if you’re happy and you know it, then your face will surely show it

(a.k.a. corrupting the youth of tomorrow)

I was starting to feel old for a while this morning. And you know that never happens.

It happened this morning, while I was sitting on a little wooden chair reading to my cute preschool kids. We were making our way through a story about a farmer who planted what turned out to be the most enormous potato in the world. Problem was, he couldn’t dig it out of the ground on his own. I like interactive reading, so the kids were having major fun calling out the story sequence here: the mouse pulled on the cat, who pulled on the dog, who pulled on the daughter, who pulled on the wife, who pulled on the farmer, who pulled on the potato. And wouldn’t you know it, the potato finally came out! ::round of applause:: The townspeople dropped by, bringing salt and pepper and butter and forks and knives. They washed and baked the potato, cut it all up and ate it, and then stood around talking about how good it was. The last page of the story showed the farmer and his wife and daughter smiling widely at this happy ending, their thumbs and index fingers joined in a circle, their other four fingers slightly curved.

The preschoolers looked on in puzzlement. “So what did they think of the potato, you guys?” I asked. They scrunched up their faces and looked even more confused. I held up my right hand, my thumb and index finger joined together. They followed suit. “You’ve never seen this before? Really, no one? What do you think it means?” One little boy, staring at his own hand, hazarded a guess: “Really small?”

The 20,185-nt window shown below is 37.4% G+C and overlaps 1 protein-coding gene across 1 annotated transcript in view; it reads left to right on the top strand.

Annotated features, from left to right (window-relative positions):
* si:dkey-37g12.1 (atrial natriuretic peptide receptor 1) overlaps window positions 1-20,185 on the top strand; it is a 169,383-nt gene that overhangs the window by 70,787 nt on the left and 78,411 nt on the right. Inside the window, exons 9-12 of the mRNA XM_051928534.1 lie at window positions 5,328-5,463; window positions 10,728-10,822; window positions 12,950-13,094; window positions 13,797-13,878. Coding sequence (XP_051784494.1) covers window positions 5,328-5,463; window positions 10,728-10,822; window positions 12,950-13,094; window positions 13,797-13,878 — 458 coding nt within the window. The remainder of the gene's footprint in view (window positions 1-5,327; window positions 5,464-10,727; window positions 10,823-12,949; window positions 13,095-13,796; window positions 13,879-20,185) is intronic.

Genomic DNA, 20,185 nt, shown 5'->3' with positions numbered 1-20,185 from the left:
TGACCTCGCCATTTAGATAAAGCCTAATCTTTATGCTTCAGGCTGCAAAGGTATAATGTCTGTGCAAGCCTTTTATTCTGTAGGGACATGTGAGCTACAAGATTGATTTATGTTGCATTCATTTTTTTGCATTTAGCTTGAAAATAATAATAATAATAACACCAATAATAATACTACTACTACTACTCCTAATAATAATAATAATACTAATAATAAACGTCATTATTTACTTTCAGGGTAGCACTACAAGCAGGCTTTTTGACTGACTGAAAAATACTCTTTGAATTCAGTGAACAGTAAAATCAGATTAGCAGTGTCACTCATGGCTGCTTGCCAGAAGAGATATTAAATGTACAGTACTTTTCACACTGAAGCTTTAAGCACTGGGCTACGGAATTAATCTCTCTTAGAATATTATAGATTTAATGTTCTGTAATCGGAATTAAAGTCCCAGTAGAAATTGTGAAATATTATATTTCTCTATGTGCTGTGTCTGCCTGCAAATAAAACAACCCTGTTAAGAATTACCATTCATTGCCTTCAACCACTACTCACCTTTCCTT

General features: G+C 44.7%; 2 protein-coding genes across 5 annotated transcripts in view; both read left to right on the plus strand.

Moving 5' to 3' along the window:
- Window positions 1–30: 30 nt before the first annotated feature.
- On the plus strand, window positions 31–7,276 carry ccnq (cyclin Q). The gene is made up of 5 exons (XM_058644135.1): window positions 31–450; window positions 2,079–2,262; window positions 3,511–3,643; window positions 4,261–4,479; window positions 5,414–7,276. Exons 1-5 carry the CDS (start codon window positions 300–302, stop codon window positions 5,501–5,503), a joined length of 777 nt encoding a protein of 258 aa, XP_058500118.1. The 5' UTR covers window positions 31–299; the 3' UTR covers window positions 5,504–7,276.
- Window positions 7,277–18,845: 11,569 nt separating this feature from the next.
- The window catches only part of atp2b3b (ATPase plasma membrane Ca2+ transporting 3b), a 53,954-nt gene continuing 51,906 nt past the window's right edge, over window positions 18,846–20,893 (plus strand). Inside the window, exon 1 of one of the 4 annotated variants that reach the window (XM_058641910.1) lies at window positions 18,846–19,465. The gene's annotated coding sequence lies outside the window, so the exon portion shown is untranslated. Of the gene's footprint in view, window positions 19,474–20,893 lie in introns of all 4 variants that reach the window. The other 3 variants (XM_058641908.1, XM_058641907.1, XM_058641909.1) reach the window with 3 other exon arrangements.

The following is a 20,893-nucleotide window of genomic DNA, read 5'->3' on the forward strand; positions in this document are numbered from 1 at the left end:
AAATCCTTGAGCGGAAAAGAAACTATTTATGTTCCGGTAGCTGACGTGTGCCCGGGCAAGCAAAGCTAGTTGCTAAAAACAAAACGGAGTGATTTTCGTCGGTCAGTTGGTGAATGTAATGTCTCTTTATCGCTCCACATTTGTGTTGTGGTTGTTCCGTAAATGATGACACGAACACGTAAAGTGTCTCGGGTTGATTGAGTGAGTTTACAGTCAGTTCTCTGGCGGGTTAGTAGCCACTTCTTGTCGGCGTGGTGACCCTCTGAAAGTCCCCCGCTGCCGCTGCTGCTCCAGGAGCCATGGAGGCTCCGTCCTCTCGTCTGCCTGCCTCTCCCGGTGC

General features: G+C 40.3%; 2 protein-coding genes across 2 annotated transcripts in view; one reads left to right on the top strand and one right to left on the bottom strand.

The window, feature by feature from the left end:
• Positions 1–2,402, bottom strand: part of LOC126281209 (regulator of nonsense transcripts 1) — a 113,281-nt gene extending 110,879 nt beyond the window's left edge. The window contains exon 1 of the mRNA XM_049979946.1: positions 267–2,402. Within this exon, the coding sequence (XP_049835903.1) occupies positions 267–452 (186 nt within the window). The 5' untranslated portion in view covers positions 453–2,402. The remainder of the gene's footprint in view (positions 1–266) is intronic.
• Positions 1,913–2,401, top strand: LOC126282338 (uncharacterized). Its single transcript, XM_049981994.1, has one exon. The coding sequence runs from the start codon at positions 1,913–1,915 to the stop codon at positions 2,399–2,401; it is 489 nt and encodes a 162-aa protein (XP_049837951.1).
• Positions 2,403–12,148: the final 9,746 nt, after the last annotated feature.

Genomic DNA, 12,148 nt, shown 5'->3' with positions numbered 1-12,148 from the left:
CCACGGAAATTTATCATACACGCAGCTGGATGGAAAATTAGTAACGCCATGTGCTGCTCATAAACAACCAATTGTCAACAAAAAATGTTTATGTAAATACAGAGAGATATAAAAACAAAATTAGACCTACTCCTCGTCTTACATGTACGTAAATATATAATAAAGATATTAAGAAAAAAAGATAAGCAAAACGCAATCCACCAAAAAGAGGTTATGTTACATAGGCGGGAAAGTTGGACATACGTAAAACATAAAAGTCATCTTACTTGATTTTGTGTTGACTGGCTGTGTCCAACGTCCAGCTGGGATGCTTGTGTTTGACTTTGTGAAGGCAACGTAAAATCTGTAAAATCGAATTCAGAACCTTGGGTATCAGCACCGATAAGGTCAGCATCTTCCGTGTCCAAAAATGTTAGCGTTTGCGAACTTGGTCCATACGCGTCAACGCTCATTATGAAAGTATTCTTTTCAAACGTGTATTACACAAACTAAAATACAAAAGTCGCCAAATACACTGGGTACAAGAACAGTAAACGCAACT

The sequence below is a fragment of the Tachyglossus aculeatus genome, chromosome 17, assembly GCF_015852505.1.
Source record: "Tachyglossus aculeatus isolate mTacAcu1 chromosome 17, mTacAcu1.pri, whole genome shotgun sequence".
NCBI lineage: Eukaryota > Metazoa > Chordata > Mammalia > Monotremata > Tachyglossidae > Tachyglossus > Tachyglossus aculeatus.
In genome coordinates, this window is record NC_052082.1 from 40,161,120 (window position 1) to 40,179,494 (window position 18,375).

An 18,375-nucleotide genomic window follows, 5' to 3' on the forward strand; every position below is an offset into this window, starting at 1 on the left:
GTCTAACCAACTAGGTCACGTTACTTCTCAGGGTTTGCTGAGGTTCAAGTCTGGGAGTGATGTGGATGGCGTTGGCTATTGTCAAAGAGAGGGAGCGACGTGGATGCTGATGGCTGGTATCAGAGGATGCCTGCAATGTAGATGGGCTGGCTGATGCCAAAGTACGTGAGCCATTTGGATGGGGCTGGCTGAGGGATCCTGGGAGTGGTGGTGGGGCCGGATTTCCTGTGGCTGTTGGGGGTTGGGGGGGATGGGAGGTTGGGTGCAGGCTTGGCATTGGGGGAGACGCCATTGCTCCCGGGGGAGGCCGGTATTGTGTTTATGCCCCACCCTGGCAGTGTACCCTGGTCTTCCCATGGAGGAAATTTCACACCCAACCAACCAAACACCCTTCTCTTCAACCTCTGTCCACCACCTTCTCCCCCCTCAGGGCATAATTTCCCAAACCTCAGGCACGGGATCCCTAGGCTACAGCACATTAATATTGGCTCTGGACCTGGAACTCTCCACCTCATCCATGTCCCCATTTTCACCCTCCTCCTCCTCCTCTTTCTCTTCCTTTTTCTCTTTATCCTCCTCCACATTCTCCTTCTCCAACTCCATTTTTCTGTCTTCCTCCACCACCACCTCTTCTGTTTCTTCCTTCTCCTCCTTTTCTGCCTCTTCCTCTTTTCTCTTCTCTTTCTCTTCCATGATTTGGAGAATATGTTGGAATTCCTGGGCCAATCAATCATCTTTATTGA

I started laughing. “You guys have never seen the A-okay sign before?” They shook their heads. “It means, A-okay, like, everything’s okay. Everything’s good. A-okay.” Of course, “A-okay” was the new favorite word for the rest of the hour. But, dude, I thought everyone knows the A-okay sign. Or am I really that old? Whoa. (Just for the record, I don’t use the A-okay sign in real life. Yeah, I guess that would be kinda old-school. Or not?)

And then, while all the girly-girls went off and played dress-up – with long aprons, feather boas, and enormous hats – and poured pretend-tea, I opted to play with the guys, as usual. I shoulda been a boy. Ha. We made paper airplanes, held matchbox car drag races on the classroom floor, and had some messy times with play-dough. I love play-dough. There’s nothing like sitting elbow-to-elbow and molding play-dough to make my day. Plus, all the boys presented me with play-dough hearts. Yes, I feel all special now.

As I was leaving, I leaned down to say good-bye to one of the boys. (Hair closely cropped, he looks like a cross between David Beckhham and Lance Armstrong. Seriously.) He looked me right in the eyes and advised gravely, “Be careful out there.” I just nodded seriously while struggling to keep a straight face.

Oh, and my morning at the preschool only confirmed a suspicion I’ve had all along: 4-year-olds think “underwear” is the funniest word in the whole entire world. They can – and will – chant the word for hours, laughing non-stop at the sheer ludicrousness.

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